Leave a stem piece of one quarter of an inch to attach to the body. Apply glue around the stem and press the head assembly firmly to the body. Hold in place until set. Apply glue to the tail piece and attach at the rear of the lamb with the wider end at the top of the body back in the center. Apply glue about half way down the tail piece, then press into place and hold until set. Allow everything to set up well, you are almost done!

The is the fun part, adding the ears and eyes. I use needlenose pliers to hold the black peppercorn and get a bit of glue from the tip of the glue gun on it, then press the peppercorn on the head, about one third of the way down from the top of the head. Use a toothpick or other pointy tool to help hold the eye in place while you release the pliers without moving the peppercorn from where you want it. Do the other eye, then attach the ears on either side of the head just above the eyes. Trim the legs if needed for better stability. You will immediately want to make another one, so don’t compost the leftover bits until you are completely done.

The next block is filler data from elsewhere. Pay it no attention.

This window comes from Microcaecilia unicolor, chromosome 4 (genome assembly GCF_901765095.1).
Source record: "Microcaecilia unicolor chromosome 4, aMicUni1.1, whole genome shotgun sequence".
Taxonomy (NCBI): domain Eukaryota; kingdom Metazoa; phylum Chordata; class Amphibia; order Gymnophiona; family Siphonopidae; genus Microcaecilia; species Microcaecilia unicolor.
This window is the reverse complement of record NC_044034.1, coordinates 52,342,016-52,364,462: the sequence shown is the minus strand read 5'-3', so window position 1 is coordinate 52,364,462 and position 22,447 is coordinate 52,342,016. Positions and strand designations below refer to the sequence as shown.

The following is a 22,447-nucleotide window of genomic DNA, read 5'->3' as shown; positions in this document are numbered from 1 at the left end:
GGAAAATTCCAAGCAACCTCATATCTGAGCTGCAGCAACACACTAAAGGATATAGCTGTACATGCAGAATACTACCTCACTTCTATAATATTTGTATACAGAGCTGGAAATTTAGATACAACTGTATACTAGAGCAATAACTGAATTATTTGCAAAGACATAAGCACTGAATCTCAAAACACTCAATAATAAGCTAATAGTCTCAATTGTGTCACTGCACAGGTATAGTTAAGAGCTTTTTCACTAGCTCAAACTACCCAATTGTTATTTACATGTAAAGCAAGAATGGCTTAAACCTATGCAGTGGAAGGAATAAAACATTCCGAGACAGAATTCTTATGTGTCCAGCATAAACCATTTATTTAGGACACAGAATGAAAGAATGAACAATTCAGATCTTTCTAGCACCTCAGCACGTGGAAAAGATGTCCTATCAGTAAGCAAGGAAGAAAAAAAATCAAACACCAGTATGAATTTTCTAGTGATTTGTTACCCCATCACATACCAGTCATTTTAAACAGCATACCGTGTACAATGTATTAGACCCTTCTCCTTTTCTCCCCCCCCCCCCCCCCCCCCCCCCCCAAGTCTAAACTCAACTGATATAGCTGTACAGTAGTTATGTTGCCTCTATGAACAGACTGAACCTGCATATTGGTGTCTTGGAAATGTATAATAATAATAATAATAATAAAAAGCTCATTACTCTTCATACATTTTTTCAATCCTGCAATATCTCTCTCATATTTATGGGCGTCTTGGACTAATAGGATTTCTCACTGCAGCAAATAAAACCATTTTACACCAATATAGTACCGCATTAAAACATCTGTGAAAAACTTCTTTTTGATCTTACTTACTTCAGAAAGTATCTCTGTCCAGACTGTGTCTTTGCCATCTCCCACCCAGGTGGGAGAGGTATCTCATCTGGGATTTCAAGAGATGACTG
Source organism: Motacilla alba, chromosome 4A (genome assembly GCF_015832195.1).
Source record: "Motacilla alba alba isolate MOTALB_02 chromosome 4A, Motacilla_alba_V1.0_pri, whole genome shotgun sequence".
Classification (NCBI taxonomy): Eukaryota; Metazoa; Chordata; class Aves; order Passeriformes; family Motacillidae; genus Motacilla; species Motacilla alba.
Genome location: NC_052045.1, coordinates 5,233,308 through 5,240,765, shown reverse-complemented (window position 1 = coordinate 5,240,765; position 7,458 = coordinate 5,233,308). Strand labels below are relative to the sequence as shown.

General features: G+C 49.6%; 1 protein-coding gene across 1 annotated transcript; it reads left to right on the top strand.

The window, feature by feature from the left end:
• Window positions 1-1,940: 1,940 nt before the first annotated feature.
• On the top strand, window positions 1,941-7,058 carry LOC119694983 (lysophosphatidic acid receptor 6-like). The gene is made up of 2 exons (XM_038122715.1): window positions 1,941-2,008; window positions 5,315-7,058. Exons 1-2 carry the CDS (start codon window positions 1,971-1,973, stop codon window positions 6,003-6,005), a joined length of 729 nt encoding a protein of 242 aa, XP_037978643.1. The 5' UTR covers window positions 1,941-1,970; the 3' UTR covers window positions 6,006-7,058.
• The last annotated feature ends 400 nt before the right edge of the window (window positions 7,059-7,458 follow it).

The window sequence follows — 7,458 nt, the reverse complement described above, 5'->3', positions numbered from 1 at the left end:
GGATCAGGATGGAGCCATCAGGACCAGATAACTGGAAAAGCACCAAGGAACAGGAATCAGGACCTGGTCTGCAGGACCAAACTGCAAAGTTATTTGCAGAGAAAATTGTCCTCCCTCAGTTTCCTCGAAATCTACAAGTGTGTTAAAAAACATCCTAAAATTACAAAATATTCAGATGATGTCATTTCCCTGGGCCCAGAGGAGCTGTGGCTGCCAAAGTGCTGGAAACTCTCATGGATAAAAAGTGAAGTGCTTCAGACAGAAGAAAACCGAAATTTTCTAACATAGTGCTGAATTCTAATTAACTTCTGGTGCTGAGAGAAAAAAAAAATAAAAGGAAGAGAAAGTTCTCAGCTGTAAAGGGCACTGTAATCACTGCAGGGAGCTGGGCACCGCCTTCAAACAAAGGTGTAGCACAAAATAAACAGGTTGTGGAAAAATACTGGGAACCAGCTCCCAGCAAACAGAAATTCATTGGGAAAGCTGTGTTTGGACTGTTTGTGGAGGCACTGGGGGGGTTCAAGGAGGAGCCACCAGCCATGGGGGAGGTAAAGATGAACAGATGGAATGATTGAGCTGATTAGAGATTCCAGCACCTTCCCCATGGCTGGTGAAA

I hope you have fun with this, there is no right or wrong, each lamb will be different, just like people. The finished lamb is a whimsical creature, full of spunk and mischief. Kitty thinks they are quite cute. Enjoy!

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18 Responses to How To Make A Lamb’s Ear Lamb

  1. How cute those are! I find myself wanting to make one, and I’m not much of a crafter.~~Dee